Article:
Nigeria Owes $6.67 Billion External Debt, Says Okonjo-Iweala

The Coordinating Minister for the Economy and Minister of Finance, Dr. Ngozi Okonjo-Iweala, yesterday, put the nation’s external debt at $6.67 billion, (about N1.035 trillion). Nigeria spent $8.0429 billion to service debt in 2006 and $10. 1072 billion in 2005 before the debt relief of 2006.
coordinating-minister-for-the-economy-and-minister-of-finance-dr.-ngozi-okonjo-iweala-360x231However, the Minister said that the clarification became necessary in view of the various figures being quoted in the debate over the nation’s indebtedness.

Her words, “as at now, our external indebtedness is as low as $6.67 billion or about 3 percent of Gross Domestic Product, GDP.”

According to her, “the external debt is typically owed to foreign creditors such as multilateral agencies [like the Africa Development Bank, World Bank, the Islamic Development Bank], as well as other bilateral sources [including the China Exim Bank, the French Development Bank or the Japanese Aid Agency], or to private creditors such as investors in our Eurobonds.”

The Minister said that most external loans were contracted on concessional terms.

“Many of the multilateral loans are at zero interests, 40 years maturity, and 10 years grace. Others are at less than three percent rate of interest.”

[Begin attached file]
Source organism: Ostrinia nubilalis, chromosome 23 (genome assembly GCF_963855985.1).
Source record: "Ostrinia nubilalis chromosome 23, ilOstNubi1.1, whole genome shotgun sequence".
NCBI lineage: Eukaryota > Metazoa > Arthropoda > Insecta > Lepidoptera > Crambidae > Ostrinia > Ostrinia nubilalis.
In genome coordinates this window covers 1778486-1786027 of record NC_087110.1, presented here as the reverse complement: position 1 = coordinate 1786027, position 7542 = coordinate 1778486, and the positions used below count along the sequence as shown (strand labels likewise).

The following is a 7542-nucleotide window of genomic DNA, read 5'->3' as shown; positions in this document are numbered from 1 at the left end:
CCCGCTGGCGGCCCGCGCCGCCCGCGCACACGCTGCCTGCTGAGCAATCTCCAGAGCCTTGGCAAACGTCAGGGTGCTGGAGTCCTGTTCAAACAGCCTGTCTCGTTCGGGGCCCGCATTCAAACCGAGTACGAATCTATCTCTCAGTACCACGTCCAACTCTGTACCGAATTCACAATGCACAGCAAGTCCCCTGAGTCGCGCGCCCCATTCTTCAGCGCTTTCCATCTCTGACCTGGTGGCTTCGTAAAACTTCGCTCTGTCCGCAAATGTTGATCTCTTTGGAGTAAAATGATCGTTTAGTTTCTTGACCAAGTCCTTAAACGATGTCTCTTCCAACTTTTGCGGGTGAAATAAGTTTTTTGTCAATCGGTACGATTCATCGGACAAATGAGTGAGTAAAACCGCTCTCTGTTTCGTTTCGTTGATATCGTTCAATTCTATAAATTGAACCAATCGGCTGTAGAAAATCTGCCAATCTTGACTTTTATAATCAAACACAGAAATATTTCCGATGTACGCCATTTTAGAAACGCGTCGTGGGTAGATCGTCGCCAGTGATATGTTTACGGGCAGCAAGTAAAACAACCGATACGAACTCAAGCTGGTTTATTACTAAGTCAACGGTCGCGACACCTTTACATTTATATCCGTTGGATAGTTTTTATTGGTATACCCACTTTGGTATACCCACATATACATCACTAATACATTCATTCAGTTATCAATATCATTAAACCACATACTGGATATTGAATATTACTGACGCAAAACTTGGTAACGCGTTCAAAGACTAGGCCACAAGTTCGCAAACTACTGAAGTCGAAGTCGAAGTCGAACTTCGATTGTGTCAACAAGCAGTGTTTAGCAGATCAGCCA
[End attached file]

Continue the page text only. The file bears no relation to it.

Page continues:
Okonjo-Iweala assured that the Federal Government would continue to closely monitor the nation’s debt stock to keep it low.

Her words, “we shall never be complacent about our national debt. We need to be constantly vigilant to limit the amount of debt and create room for the private sector instead to borrow. As such, we need to stay focused on three main priorities.

‘’We should continue to monitor our external borrowing and ensure that we do not slip back to our high indebtedness prior to the debt relief programme. As I mentioned earlier, the External Borrowing Plan, helps to address this concern by ensuring that we always have a comprehensive, transparent view of our foreign borrowing.

‘’We should closely continue to monitor and limit our domestic debt, and ensure that it stays within a prudent and conservative range. We should pay off debt that is due to the extent of our ability. We should also continue to closely monitor borrowing by states to ensure that the debt burdens of our state governments remain within manageable levels and that borrowings are applied to specific projects that yield results for citizens of the state.

In that regard, we enjoin banks and other lenders to be careful and prudent when lending to ensure that this is done within the existing rules, regulations and guidelines.”